Involvement by parents and guardians in their child’s school can lead to better educational outcomes, New Jersey lawmakers were told Tuesday at a hearing that explored ways the state could help make that happen – maybe even by requiring it.

The Joint Committee on the Public Schools heard testimony at a wide-ranging hearing that lasted over two hours.

“Giving voice to parents is very, very important, and I think that it’s always important for us to hear from parents and to understand what’s happening in the classroom from their point of view,” said Assemblywoman Mila Jasey, D-Essex, the committee’s co-chairwoman.

Kaleena Berryman, executive director of the Abbott Leadership Institute at Rutgers University-Newark, said the state should develop a task force to define meaningful parent engagement and develop legislation that requires, or at least encourages, schools to build the capacity of parents to get involved.

“These could include involving parents in the development of training to improve teaching and learning. Covering costs for transportation and child care for parents to attend meetings,” Berryman said, along with other training priorities and scheduling school meetings at a variety of times of day.

State Sen. Ron Rice, D-Essex, the committee’s co-chairman, said the Legislature should focus on parents as much as schools.

“We need to find out legislatively how to mandate parents’ involvement, whether they want to be there or not,” Rice said.

“Maybe what we should do is take these subsidies checks and figure out what schools the parents go to and have them pick the subsidy check up at the school, and before they actually get the check they have to go through the school and talk to people,” he said, eliciting an “Oh, my” from Berryman.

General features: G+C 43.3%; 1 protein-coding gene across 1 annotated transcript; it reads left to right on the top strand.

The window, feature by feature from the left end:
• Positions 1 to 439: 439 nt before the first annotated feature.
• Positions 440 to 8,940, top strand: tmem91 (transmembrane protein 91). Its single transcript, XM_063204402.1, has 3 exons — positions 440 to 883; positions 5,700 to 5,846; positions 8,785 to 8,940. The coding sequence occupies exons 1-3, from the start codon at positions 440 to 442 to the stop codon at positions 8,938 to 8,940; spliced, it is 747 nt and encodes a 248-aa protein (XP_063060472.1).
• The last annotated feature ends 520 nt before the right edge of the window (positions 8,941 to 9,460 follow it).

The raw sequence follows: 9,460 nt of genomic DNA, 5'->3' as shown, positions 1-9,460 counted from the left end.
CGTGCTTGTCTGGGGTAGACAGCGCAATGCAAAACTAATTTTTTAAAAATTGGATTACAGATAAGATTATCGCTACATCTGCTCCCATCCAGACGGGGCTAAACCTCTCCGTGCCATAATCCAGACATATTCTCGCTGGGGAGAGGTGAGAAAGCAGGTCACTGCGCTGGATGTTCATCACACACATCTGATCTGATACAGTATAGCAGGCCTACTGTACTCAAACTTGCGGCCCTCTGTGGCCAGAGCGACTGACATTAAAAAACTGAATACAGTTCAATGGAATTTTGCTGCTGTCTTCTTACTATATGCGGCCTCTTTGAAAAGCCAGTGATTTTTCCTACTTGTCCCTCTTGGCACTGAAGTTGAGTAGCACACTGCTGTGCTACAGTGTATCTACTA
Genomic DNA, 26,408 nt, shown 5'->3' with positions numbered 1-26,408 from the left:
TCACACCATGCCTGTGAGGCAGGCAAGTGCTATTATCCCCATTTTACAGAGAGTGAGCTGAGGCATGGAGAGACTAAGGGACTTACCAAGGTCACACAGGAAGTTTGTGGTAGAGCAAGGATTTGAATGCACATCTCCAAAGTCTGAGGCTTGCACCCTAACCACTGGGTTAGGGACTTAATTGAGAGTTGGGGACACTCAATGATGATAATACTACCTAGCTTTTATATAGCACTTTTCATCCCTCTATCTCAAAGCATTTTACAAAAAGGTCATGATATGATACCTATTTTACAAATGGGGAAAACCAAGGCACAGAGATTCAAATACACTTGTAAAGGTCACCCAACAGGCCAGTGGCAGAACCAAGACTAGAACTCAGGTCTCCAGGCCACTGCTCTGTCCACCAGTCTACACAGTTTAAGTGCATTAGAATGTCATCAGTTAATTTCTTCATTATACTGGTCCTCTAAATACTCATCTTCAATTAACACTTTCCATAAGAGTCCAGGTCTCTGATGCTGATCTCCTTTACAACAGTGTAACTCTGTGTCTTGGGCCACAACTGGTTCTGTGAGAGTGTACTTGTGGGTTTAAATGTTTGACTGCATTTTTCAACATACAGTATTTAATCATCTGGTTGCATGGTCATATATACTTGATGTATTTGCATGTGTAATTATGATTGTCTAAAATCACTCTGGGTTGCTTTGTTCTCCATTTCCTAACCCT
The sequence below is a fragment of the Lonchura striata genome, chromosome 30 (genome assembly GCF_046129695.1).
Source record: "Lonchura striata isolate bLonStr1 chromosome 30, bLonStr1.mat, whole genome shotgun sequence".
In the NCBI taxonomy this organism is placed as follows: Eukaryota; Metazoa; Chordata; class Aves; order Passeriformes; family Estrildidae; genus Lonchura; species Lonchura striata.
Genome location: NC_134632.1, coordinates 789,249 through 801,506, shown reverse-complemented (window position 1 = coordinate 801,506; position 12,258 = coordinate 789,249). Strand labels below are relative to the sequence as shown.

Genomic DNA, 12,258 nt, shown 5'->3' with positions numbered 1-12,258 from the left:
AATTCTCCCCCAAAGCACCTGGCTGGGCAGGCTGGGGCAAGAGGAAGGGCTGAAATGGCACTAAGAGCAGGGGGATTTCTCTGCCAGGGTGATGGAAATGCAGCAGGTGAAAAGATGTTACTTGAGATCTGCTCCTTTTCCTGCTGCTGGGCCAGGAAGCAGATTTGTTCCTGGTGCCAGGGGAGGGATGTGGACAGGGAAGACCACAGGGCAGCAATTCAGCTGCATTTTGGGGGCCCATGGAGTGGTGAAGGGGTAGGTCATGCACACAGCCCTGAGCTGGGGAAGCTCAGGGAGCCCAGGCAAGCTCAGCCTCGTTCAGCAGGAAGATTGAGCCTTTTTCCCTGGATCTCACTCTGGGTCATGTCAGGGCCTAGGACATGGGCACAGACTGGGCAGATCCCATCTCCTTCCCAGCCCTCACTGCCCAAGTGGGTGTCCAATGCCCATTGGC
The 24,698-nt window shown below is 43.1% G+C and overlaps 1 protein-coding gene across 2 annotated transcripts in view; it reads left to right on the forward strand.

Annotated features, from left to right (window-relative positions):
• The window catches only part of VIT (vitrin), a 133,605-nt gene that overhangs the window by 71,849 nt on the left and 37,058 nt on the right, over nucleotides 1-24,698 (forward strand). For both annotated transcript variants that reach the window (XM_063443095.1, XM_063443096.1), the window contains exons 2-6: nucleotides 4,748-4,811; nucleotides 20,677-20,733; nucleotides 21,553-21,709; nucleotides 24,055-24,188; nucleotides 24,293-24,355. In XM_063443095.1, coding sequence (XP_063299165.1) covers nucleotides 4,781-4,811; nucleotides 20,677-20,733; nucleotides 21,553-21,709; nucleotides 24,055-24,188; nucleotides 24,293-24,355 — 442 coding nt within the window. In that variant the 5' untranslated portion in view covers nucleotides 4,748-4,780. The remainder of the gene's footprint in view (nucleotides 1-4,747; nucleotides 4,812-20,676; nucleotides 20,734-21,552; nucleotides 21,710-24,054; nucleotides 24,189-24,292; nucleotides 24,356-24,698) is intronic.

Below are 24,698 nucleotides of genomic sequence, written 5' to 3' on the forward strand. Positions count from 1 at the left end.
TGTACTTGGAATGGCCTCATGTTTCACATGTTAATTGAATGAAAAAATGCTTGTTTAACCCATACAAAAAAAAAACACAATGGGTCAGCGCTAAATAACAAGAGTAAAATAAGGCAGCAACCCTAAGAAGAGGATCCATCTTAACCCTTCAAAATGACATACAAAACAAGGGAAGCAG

“It sounds radical, but sometimes you have to be radical to wake up parents,” he said. “Particularly young parents today, they just don’t get it.”

Rebevah Novemsky, a family support liaison for the New Jersey Council on Developmental Disabilities, urged lawmakers not to forget special education as they focus on parental involvement. She said the state can strengthen Special Education Parent Advisory Councils and ensure better cooperation around transition plans for students who will need services as adults.

“Real planning needs to involve the student, the student’s family. There needs to be visioning for the life course, not just write in the plan they’re going to go to college or they’re going to get a job. It needs to be comprehensive,” Novemsky said.

Novemsky also encouraged lawmakers to require schools to make sure all students with disabilities are full participants in school emergency planning, including evacuations and drills.

Officials from the New Jersey PTA also testified at the hearing, saying the group’s advocacy role goes beyond the bake sales, book fairs and holiday shops the organization’s local groups are known for.

The New Jersey PTA has over 115,000 members and received a grant from the National PTA in June to look for ways to transform family engagement practices in the state. President Cathy Lindenbaum said engagement is the preferred term, rather than involvement.

“With involvement, schools tend to lead with their mouth, generally telling parents what they should be doing. Engagement, on the other hand, has schools leading with their ear,” Lindenbaum said.

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